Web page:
The Bongo (Tragelaphus eurycerus) is a herbivorous, mostly nocturnal forest hooved mammal. It is among the largest of the African forest antelope species. Bongos are characterized by a striking reddish-brown coat, black and white markings, white-yellow stripes and long slightly spiralled horns. Indeed, bongos are the only tragelaphid in which both sexes have horns. They have a complex social interaction and are found in African dense forests. The name “Tragelaphus” comes from the mythical tragelaph, half goat and half stag. Bongos are both timid and easily frightened; after a scare, a bongo moves away at considerable speed, even through dense undergrowth. They seek cover, where they stand still and alert, facing away from the disturbance and turning their heads from time to time to check on the situation.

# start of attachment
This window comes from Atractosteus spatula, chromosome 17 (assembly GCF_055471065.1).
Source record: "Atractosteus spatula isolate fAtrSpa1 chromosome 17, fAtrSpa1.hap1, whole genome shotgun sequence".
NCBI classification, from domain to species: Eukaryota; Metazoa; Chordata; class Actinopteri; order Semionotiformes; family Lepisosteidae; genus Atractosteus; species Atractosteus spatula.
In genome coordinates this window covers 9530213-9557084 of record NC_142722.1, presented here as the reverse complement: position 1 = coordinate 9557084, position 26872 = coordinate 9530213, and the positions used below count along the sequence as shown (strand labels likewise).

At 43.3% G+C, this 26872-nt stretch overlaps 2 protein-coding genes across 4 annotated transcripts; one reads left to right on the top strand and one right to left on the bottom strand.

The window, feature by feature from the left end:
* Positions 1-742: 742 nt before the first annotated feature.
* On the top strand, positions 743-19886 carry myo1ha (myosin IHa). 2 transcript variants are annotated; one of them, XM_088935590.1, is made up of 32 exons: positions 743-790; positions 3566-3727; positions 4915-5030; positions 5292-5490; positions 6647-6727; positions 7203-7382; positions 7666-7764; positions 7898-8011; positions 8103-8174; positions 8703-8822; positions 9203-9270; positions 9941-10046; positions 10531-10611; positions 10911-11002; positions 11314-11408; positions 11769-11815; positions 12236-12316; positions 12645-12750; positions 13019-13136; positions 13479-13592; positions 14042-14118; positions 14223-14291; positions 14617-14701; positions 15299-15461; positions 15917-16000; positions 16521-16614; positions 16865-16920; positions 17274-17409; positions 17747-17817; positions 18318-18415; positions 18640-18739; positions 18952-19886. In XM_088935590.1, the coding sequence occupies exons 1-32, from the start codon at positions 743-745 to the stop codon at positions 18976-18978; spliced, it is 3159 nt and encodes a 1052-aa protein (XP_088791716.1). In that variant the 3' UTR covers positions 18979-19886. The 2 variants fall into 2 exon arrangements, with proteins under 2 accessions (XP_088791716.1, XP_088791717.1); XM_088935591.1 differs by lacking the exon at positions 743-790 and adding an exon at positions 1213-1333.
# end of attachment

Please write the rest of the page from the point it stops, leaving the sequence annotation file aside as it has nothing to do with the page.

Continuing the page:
The Sumatran Tiger (Panthera tigris sumatrae) is the smallest of the surviving subspecies of tiger and are classified as critically endangered, with numbers as low as 400. These tigers are predominately solitary animals that live on the Indonesian island of Sumatra in lowland forests that extend through to the mountain forests. The fur of the Sumatran Tiger appears orange to reddish brown and its underside white. Webbing between their toes makes them very fast swimmers. Being the smallest of the tiger family, it moves with ease through the dense growth of the jungle forests. The Sumatran Tiger lives in lowland forest to sub-mountain and mountain forest where there is minimal human disturbance. The remaining tigers are distributed in fragmented pockets throughout the island. Of the 400 tigers still alive, most can be found in five national parks and two game reserves on the island of Sumatra. The largest populations of Sumatran Tiger can be found in the Gunuag Leuser National Park. Some are still living in unprotected forested areas; however these are more open to poaching.